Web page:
Rocky Mountain's Felix Burke came into the BC Bikes Race knowing that he was strong, but an overall win on his first attempt at the week-long event? Well, that'd be impressive, especially considering that Geoff Kabush, the Yeti-Maxxis racer who won in both 2017 and 2018, was gunning for the hat-trick. After battling over mere seconds for the first few days, and some confusion due to sabotaged course markings that saw the previous stage neutralized, Burke took to the final day's start line with a handful of minutes over Kabush. He finished the stage in the same style, too, rolling under the inflatable banner by himself to extend his winning margin.
Burke's BCBR-winning Element gets a 120mm-travel Fox 34 Step-Cast up front that's a bit softer than usual, but with added ramp-up from three volume tokens.
Burke's Rocky Mountain Element is a 100mm-travel cross-country race rig, but Rocky offers it in two guises: The XCO version gets a 100mm fork, but you'll find 120mm up front on the other models. Felix's race rig gets the same treatment, with a 120mm Fox 34 Step-Cast to take the edge off the long days and technical terrain.
His fork setup evolved over the week, too, with the first two days of racing seeing him use 73 PSI and two volume-reducing tokens for a firmer, racier feel. "I felt like I wasn't choosing the smoothest line all the time when I was tired, and my hands were getting tired,
'' which is fair after so much time in the saddle.
There are a lot of options with the chip-in-a-chip Ride-9 system (left), but Felix kept his in a more progressive mode with 40-percent rise. A OneUp tool (right) is tucked into his steerer tube for emergencies - racers get way out there during the BCBR.
Dropping the fork pressure down to 69 PSI and adding a token created a more forgiving ride but still kept him off the end of the stroke, he said: ''You're definitely not riding the descents as well as when you're fresh, that's for sure.
'' Having been in Felix's shoes, albeit a few hours behind guys like him by the third day of racing, I can attest that line choice becomes much more of a roll of the dice than trying to be inch-perfect.
And speaking of breathing through your eyeballs while choosing lines, Felix's Element is rocking a set of CushCore's cross-country tire inserts front and back. Yup, you read that right; apparently tire inserts aren't just for the downhill and enduro crowd.
Tire inserts for cross-country racing? It worked for Felix Burke at the BC Bike Race.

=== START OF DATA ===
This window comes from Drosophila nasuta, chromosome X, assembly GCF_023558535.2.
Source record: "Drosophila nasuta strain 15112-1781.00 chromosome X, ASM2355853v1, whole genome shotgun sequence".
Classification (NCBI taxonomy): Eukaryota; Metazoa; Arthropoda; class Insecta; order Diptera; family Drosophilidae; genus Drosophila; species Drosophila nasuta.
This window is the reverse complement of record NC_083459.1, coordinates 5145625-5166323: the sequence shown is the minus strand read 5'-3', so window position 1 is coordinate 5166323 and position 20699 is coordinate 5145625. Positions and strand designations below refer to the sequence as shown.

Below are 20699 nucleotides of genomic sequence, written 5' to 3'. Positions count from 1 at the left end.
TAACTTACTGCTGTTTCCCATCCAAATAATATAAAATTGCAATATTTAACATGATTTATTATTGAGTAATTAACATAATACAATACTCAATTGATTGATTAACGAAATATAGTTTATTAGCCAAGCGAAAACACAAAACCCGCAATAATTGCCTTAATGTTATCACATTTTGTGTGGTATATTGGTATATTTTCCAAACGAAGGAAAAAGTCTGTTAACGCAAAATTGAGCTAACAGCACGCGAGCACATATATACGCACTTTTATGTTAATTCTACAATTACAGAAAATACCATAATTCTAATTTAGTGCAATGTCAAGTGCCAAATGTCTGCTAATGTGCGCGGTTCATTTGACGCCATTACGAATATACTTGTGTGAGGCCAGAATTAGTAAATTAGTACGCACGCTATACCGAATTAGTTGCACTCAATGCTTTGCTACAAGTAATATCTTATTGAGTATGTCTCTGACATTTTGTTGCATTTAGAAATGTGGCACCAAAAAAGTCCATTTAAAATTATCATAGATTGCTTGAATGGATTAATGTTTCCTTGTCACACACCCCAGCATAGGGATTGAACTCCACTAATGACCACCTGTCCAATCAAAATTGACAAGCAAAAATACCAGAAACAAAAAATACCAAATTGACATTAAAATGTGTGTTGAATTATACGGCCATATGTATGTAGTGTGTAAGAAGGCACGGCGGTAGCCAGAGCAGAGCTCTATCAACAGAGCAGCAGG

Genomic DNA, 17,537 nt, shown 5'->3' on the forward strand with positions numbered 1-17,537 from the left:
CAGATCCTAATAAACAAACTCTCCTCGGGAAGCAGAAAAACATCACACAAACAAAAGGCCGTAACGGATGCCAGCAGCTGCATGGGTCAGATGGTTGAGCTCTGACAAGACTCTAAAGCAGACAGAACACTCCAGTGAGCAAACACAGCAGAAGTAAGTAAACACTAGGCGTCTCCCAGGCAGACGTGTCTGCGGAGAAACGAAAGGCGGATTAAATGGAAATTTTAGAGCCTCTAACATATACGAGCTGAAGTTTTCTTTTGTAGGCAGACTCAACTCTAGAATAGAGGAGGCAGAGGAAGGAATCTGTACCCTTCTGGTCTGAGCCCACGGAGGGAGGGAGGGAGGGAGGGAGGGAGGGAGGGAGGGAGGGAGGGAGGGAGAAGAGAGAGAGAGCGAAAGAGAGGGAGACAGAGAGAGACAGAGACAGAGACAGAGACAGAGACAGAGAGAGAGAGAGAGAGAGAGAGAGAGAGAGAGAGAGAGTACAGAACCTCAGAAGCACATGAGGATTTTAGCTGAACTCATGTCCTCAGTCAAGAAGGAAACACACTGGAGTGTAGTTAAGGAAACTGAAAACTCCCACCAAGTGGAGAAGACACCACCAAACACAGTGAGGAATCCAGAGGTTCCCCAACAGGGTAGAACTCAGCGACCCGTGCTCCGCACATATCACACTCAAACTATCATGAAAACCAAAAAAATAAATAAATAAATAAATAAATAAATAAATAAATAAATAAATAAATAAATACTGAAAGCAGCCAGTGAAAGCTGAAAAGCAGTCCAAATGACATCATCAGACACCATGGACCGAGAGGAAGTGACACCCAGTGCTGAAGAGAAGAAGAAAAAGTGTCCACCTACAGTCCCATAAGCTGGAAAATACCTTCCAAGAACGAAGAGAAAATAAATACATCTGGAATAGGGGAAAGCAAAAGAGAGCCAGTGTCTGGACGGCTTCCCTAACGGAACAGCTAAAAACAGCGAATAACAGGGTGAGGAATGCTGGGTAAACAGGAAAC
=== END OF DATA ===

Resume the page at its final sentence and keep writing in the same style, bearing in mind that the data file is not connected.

Ultra-light cross-country race rubber and their toilet paper-esque sidewalls wouldn't survive the last-minute pre-race dash to the outhouse, let alone a single stage of the BCBR, so it's no surprise to see Burke running a set of 2.35'' wide Maxxis Aspens with the relatively robust EXO casing. When you add in the 150-grams per end for the inserts, it's obvious that Felix was thinking about a lot more than just weight.
''Scott Pilecki, our Team Manager, sent them to me to test out, and I was thinking about the weight, too,
'' he replied when I asked him why he wasn't bowing to the Almighty Gram Scale God (AGSG™). ''But, I think the way things are going, it's not all about weight anymore; it's about getting a performance advantage,
'' he told me before explaining how he can stay seated and keep the power on over rocky and rooty false flats that he might otherwise have to pick his way through with more caution.
Felix's Aspens (left) were between 17 and 19 PSI during the BC Bike Race. He used a 34-tooth chainring all week.
I can understand where they'd help, I told him, but does he see other cross-country racers happily adding 150-grams of rotating weight to each end of their bike? ''Obviously, you don't want to add too much weight because it still counts, but the performance advantage is more than what the weight is going to take away. There's less sliding out, which saves a lot of energy.
The inserts mean that his bike went up in weight but that Felix could go down in air pressure. ''With the CushCore, I was running between 17psi and 18.5psi in the back, and between 18psi and 19psi up front,
'' which are much lower numbers than the 22 to 23psi that he was running pre-inserts. But are they coming out as soon as he gets home from the BC Bike Race? ''I think I'd only take them out for an XCO race that's really rolling,
Burke, who usually focuses on shorter, all-out XCO-style events, will probably be looking to add other stage races to his calendar. Next up is the Downieville Classic, where the twenty-three-year-old will use this exact bike with the addition of a Minion DHF up front.